• 3.4 Conclusion
  • Acknowledgments
  • References
  • Chapter 4 Composting techniques: utilization of organic wastes in urban areas of Indian cities
  • Abstract
  • Keywords
  • 4.1 Introduction
  • 4.2 Municipal solid waste management in Indian scenario
  • 4.3 Composting practices in urban areas
  • 4.4 Factors effecting urban composting
  • 4.5 Recovery of resources from urban waste through composting process
  • 4.6 Conclusion
  • References
  • Chapter 5 Challenges and opportunities for disposal of floral waste in developing countries by using composting method
  • Abstract
  • Keywords
  • 5.1 Introduction
  • 5.2 Sources of flower waste
  • 5.3 Types of flower used for worship
  • 5.4 Significance of flower waste management
  • 5.5 Flower waste management using different technique in current scenario
  • 5.6 Utilization of various composting process using the different composting technique for the flower waste management
  • 5.7 Case studies of composting of flower waste at SVNIT, Surat, India
  • 5.8 Conclusions
  • References
  • Chapter 6 Valorization of industrial solid waste through novel biological treatment methods – integrating different composting techniques
  • Abstract
  • Keywords
  • 6.1 Introduction
  • 6.2 Composting methodologies
  • 6.3 Implications of previous studies
  • 6.4 Evaluation of integrated rotary drum and vermicomposting process with three different earthworm species
  • 6.5 Conclusions
  • References
  • Chapter 7 Vermicomposting of organic wastes by earthworms: Making wealth from waste by converting ‘garbage into gold' for farmers
  • Abstract
  • Keywords
  • 7.1 Introduction: mounting organic wastes – Growing economic and environmental burden on nations
  • 7.2 Organic wastes that can be vermicomposted on large scale by earthworms
  • 7.3 Species of waste-eater earthworms which can efficiently biodegrade the organic wastes for vermicomposting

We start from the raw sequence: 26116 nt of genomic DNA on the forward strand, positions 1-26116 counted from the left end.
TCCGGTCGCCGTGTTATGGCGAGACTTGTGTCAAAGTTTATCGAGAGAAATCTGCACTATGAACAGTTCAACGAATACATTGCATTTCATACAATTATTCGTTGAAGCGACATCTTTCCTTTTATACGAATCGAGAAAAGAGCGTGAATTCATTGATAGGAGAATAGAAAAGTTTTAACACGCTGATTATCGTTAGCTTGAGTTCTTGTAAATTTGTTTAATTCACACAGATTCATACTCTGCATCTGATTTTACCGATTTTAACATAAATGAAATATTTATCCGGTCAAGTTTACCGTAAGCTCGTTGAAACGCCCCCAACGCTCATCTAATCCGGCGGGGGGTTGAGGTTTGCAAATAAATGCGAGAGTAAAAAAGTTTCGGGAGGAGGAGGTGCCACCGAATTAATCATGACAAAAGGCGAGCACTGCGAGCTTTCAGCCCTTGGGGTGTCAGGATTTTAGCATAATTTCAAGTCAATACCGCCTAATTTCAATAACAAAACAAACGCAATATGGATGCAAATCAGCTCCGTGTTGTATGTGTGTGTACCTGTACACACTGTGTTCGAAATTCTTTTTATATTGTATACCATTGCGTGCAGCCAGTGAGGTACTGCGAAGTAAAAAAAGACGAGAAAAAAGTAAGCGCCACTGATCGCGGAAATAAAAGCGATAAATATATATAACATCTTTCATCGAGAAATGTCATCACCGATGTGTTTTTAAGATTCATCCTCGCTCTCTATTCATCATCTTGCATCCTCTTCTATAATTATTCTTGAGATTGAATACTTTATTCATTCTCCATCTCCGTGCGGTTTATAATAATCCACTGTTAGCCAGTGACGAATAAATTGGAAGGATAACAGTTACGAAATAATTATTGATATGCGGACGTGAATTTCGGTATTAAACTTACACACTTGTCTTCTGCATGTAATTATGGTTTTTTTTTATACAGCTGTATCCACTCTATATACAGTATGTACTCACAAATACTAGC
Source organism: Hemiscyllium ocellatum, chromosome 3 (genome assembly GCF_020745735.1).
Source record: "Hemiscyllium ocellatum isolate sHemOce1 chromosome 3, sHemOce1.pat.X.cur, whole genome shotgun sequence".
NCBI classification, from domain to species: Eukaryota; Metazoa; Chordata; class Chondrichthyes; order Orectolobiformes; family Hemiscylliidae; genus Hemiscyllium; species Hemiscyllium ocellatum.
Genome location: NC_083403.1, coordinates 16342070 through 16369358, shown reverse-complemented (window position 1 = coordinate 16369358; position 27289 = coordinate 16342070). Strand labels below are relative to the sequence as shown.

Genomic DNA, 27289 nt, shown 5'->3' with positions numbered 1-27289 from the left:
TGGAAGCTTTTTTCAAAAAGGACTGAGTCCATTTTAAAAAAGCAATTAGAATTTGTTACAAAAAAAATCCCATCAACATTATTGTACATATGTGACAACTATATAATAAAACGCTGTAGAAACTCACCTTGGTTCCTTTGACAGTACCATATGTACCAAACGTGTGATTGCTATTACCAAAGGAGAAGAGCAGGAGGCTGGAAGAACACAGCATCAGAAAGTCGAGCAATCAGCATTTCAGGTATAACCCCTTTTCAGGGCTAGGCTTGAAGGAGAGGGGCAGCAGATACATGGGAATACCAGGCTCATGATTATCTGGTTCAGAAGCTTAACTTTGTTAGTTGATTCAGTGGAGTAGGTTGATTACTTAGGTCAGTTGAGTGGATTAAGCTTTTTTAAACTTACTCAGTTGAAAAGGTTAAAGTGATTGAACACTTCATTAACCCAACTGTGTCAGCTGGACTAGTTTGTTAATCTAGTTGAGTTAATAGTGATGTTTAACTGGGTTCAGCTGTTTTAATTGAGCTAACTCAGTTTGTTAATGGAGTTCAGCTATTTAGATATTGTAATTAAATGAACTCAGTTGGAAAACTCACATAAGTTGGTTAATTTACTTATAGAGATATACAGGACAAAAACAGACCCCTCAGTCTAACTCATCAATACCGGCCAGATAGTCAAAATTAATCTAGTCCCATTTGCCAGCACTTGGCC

• 7.4 Mechanism of worm action in vermicomposting of organic wastes
  • 7.5 Some key considerations in vermicomposting of organic wastes by earthworms
  • 7.6 Some conditions essential for efficient action of earthworms to degrade the organic wastes
  • 7.7 Vermicomposting of organic wastes on commercial scale: a good opportunity for promoting agri-business, creating self-employment and combating poverty for the poor farmers
  • 7.8 Nations in world promoting vermicomposting technology to convert organic wastes into wealth for farmers
  • 7.9 The social, economic and environmental benefits of vermicomposting organic wastes - Reducing the cost of construction and disposal of wastes in landfills, producing health protective organic foods and huge earthworm's biomass for their uses in production of vermi-meals, vermi-medicines, vermi-detergents and lubricants
  • 7.10 Some problems encountered during vermi-composting of organic wastes and their solutions
  • 7.11 Conclusions
  • References
  • Chapter 8 Current problems of vermistabilization as a sustainable strategy for recycling of excess sludge
  • Abstract
  • Keywords
  • 8.1 Introduction
  • 8.2 Vermistabilization for sludge
  • 8.3 Operation problems of vermistabilization
  • 8.4 Problems of environmental risks in sludge vermicompost
  • 8.5 Conclusions
  • Acknowledgements
  • References
  • Chapter 9 Recent advances in composting and vermicomposting techniques in the cold region: resource recovery, challenges, and way forward
  • Abstract
  • Keywords
  • 9.1 Introduction